Accurate information on the historical and current supply of geriatrics faculty has been difficult to obtain. The results of an accreditation survey by the Liaison Committee on Medical Education (LCME) from 1991 to 1993 indicated that there were 621 faculty members nationwide with primary responsibility for teaching geriatric medicine (LCME, unpublished data, 1993). From 1969 through 1989, the Association of American Medical Colleges (AAMC) recorded 215 faculty appointed in geriatric medicine. During that same time period, 36 faculty in geriatric medicine were recorded as being deactivated (Brooke Whiting, AAMC personal communication, 1993). In 1992, the AAMC faculty roster listed 42 family physician faculty members as having geriatrics as a specialty, 169 internist faculty as having geriatrics or geropsychiatry as a specialty, and 20 psychiatrists as having geriatrics as a specialty (Association of American Medical Colleges, 1992). Because of poor response rates and other factors, these figures are regarded in the geriatrics community as being quite low.

Additional insight may be obtained from a 1988 survey of geriatrics training in residency programs in family practice and internal medicine (Reuben et al., 1990b). In that survey a 33 percent random sample of programs was employed, and the response rate was 100 percent. Internal medicine residency programs reported an average of 2.8 full-time geriatrics faculty available, and family practice programs reported an average of 2.3 geriatrics faculty available. When extrapolated to include all programs, estimates of the number of full-time geriatrics faculty might be as high as 869 in family practice and 1,176 in internal medicine. Although that study examined only physician faculty who were teaching at the residency level, it is likely that many of these faculty were also teaching at other levels of medical education (e.g., undergraduate and fellowship levels). These figures may also be high, because it is possible that faculty could be teaching in more than one residency program or across specialty disciplines.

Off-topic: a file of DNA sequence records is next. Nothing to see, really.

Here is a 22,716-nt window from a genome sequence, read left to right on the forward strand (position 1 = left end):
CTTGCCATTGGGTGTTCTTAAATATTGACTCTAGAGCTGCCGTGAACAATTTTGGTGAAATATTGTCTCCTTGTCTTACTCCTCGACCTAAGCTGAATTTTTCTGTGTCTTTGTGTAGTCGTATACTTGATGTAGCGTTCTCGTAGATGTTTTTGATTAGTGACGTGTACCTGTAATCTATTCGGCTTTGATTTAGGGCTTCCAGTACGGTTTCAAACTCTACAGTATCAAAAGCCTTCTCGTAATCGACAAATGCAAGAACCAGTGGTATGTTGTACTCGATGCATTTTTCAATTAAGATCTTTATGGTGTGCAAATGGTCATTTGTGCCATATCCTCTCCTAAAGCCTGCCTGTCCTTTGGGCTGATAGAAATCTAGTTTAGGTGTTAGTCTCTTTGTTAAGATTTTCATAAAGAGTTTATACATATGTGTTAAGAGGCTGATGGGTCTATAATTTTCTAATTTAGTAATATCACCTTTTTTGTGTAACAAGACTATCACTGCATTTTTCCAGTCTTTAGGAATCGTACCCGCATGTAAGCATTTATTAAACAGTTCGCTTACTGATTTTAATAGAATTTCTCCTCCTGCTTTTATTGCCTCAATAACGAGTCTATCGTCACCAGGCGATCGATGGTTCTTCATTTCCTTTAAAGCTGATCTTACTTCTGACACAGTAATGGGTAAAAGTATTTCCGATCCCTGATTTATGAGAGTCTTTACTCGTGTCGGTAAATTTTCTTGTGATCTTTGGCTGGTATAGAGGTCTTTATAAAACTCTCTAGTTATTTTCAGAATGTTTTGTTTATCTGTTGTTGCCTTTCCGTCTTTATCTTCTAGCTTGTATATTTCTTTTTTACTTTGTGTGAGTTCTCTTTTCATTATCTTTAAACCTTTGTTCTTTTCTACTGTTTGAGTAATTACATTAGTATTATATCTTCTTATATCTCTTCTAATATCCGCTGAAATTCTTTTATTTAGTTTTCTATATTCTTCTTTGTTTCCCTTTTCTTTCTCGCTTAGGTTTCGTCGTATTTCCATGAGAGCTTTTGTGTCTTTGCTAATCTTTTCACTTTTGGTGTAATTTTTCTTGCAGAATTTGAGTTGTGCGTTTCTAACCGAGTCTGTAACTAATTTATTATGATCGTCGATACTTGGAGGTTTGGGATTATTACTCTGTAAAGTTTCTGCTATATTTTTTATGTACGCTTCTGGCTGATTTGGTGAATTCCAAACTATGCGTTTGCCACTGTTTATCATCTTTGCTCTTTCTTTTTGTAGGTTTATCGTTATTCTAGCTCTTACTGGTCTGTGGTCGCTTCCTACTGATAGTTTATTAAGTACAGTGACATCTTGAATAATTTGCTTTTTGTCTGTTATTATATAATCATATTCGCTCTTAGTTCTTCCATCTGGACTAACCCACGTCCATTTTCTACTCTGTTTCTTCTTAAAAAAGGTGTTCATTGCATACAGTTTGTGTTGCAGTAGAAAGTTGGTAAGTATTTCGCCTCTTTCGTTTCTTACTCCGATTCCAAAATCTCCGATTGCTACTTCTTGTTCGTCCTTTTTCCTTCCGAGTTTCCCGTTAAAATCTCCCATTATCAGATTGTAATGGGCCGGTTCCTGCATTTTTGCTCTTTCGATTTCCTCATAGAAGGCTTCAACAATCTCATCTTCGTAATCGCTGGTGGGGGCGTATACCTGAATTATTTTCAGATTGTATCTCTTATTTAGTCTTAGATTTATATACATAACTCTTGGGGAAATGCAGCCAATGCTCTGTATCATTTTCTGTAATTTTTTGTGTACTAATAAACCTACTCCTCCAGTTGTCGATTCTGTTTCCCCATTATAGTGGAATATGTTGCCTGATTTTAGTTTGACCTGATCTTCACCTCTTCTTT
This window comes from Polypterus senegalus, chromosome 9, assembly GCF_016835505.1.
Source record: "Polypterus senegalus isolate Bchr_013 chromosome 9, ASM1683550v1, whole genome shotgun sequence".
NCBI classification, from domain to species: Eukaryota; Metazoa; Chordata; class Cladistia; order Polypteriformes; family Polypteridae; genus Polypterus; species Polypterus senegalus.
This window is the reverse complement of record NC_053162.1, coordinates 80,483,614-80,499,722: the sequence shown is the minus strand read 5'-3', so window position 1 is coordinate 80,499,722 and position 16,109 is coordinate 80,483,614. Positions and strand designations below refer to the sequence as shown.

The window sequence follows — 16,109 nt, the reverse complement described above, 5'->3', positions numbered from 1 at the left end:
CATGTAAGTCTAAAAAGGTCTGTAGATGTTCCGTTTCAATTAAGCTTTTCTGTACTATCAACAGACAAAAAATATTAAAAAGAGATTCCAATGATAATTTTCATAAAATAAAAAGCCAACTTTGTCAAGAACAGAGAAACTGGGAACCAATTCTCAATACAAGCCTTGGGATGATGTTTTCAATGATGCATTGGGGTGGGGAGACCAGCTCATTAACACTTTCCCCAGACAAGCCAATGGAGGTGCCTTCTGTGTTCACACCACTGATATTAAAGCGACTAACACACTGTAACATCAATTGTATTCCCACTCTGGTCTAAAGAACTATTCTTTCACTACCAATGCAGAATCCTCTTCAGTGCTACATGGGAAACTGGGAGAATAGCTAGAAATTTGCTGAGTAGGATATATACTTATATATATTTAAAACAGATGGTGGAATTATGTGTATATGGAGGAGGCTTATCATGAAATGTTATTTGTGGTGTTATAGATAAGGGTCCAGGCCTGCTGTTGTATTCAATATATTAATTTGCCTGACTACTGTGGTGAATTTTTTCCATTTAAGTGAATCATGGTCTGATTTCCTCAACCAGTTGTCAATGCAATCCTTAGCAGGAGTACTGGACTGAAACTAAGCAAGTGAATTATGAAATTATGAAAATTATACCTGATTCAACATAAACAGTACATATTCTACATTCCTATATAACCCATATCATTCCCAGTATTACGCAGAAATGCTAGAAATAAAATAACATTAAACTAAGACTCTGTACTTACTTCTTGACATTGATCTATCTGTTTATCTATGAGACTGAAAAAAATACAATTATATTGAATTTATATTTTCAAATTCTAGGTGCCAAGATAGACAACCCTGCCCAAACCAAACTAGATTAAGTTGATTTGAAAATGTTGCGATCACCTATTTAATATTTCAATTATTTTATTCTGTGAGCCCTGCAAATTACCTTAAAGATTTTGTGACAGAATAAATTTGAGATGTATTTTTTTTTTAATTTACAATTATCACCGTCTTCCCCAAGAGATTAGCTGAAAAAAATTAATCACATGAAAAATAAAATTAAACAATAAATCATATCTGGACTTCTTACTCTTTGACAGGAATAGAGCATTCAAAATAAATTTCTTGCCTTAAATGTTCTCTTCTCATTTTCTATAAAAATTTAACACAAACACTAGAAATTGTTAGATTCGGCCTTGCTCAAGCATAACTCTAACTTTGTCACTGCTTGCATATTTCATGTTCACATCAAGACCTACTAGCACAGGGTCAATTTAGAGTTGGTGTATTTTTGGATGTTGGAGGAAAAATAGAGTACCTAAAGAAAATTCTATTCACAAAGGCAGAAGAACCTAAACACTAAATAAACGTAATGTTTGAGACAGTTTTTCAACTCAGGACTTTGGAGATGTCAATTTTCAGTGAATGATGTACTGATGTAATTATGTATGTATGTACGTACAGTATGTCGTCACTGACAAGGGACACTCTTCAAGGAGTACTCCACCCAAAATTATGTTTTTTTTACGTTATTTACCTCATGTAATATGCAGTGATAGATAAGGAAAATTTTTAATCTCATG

As part of a contract to the Health Resources Services Administration, the University of California, Los Angeles (UCLA), School of Medicine and RAND conducted a study of the adequacy of geriatrics faculty and surveyed geriatrics faculty. Survey results were adjusted for sampling and for response rate to provide national projections of the number of geriatrics faculty in U.S. medical schools and residency programs. The number of faculty was multiplied by an adjustment factor that was the ratio of the number of students (or residents) nationwide to the number of students (or residents) in schools (or programs) responding to the survey. That study estimated the following numbers of current geriatrics physician faculty at U.S. medical schools ( Table 3): internal medicine, 909; family practice, 574; neurology, 267; psychiatry, 438; and physical rehabilitation and rehabilitation, 86 (Reuben et al., 1993a).

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